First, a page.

A suicide prevention group on Saturday said that one of the reasons suicides amongst over-60s have been overlooked is that few elderly citizens are seeking help.
The Samaritan Befrienders Hong Kong said less than 13 percent of calls they received through their hotline last year were from people aged 60 or above, even though suicides were disproportionately high in that age group.
The Coroner's Court has reported that 446 people aged 60 or above committed suicide last year – the highest number in that demographic since 1973. Suicides among over-60s accounted for 44 percent of the total suicides recorded last year.
The group's executive director, Clarence Tsang, said elderly people all too often refused to seek help with problems.
"It's kind of a culture of Chinese people that makes the elderly try not to burden others, not to burden the younger generation," he said. "They don't even seek help at all sometimes. [We're] not even talking about calling a hotline; they don't even talk to their kids about their emotional problems."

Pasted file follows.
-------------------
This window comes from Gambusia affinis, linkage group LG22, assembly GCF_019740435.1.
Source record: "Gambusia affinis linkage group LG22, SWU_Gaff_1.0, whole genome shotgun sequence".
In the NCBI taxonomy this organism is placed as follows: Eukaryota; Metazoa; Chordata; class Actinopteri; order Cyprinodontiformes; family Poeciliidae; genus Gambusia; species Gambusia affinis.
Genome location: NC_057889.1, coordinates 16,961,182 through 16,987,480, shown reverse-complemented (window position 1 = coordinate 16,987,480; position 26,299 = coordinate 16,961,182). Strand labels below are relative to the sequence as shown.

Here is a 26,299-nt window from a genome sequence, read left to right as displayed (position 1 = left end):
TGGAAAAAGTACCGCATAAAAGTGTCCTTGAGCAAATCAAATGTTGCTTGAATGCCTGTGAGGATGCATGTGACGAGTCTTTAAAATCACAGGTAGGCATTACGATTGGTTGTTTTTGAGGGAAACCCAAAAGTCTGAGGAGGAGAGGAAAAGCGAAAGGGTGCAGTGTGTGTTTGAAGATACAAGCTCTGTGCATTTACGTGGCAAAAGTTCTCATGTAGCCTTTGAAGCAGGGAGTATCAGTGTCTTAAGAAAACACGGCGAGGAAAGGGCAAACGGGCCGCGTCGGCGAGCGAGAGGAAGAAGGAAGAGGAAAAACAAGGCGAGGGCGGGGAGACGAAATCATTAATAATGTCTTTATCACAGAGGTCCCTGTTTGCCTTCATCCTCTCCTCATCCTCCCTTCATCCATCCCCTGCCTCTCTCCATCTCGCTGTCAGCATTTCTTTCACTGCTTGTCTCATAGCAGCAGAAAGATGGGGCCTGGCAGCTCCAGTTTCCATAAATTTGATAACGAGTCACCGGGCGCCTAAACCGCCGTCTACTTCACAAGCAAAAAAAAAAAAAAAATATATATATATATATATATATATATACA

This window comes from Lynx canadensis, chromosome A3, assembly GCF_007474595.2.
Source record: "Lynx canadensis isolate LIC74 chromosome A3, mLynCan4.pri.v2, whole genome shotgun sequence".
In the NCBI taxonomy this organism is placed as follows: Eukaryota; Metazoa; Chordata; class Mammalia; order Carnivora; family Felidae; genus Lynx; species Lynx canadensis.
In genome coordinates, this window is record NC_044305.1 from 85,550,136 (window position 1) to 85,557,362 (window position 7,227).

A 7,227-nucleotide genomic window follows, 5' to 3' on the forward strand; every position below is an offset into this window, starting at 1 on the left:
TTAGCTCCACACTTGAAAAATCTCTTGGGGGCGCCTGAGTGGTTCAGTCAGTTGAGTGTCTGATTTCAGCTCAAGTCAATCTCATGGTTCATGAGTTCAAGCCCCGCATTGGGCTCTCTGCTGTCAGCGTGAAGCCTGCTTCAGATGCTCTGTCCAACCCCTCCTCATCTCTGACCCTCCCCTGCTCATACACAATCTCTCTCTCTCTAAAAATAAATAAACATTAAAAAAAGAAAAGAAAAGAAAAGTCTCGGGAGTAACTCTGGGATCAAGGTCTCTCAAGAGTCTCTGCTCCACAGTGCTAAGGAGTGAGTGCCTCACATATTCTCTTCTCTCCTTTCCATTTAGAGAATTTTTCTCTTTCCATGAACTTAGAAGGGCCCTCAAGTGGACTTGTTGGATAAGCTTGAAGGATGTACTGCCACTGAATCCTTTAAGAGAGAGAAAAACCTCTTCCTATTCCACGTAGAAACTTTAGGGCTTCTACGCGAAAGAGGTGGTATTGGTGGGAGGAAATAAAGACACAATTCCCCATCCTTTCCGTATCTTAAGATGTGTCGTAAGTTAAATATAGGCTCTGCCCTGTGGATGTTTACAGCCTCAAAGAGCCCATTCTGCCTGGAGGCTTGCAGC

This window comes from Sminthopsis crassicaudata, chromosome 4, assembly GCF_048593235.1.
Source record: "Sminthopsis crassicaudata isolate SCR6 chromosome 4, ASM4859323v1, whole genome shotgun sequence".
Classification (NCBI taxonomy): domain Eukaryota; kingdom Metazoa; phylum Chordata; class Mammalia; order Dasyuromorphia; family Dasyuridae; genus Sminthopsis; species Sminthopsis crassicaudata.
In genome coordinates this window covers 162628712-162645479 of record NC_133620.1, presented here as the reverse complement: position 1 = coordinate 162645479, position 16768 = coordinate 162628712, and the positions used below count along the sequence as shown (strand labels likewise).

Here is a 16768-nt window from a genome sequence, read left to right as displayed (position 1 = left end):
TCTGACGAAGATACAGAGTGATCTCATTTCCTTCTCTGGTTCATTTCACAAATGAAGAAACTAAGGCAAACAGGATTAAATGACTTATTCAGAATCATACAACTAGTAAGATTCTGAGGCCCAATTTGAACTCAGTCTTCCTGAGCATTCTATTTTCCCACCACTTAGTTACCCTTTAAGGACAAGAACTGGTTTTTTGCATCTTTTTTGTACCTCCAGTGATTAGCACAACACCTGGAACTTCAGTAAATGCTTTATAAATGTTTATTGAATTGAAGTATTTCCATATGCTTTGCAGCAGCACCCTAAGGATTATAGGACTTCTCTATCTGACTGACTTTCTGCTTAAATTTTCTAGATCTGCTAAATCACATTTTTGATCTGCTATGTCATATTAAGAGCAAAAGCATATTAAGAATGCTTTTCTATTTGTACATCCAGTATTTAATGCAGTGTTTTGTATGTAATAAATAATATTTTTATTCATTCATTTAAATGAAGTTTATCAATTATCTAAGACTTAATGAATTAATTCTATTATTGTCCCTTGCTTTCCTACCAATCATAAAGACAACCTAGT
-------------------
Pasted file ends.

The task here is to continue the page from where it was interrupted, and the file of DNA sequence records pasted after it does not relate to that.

Tsang said the community should give more support to over-60s as society had overlooked elderly suicides, with people focusing more on cases among teenagers.
"The population of elderly people in Hong Kong is getting higher and higher," he said. "The care that we give to them has to be more than before... There might be three younger people taking care of one elderly before, but now we may have less younger people to take care of them."
Tsang added that the SAR's ageing population was one reason for the community's lack of care towards the elderly.